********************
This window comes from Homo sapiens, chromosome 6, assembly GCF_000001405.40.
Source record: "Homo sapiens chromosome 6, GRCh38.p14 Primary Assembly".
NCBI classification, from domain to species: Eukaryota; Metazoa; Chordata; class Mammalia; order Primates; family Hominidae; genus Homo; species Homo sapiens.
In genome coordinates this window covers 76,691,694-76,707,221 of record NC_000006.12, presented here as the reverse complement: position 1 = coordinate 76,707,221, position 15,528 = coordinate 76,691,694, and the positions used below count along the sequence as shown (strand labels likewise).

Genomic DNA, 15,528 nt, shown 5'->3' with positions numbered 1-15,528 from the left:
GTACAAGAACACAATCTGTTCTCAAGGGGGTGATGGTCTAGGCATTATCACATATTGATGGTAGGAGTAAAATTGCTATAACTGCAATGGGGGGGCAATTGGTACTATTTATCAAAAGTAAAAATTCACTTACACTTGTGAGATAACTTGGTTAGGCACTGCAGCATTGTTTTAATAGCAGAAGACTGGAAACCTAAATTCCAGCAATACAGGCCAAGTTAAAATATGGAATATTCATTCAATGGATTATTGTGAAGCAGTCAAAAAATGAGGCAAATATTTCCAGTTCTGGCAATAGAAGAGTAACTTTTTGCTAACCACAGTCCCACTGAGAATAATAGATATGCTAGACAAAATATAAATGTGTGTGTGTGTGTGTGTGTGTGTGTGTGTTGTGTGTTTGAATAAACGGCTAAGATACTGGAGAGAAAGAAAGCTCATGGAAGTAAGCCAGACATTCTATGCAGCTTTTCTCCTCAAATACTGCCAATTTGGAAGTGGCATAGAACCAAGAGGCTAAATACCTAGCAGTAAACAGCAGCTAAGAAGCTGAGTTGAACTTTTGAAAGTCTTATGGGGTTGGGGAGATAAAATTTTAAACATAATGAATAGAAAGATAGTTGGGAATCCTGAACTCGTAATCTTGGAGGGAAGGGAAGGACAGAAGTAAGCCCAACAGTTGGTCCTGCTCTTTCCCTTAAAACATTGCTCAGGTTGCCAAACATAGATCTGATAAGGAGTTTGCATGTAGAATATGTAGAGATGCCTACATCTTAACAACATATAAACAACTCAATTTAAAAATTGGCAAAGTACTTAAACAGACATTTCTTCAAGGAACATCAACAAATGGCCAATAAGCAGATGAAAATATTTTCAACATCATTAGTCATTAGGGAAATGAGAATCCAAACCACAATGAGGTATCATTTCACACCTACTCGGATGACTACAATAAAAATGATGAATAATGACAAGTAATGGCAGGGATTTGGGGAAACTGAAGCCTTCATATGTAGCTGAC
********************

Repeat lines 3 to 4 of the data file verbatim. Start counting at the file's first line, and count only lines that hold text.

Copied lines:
NCBI classification, from domain to species: Eukaryota; Metazoa; Chordata; class Mammalia; order Primates; family Hominidae; genus Homo; species Homo sapiens.
In genome coordinates this window covers 76,691,694-76,707,221 of record NC_000006.12, presented here as the reverse complement: position 1 = coordinate 76,707,221, position 15,528 = coordinate 76,691,694, and the positions used below count along the sequence as shown (strand labels likewise).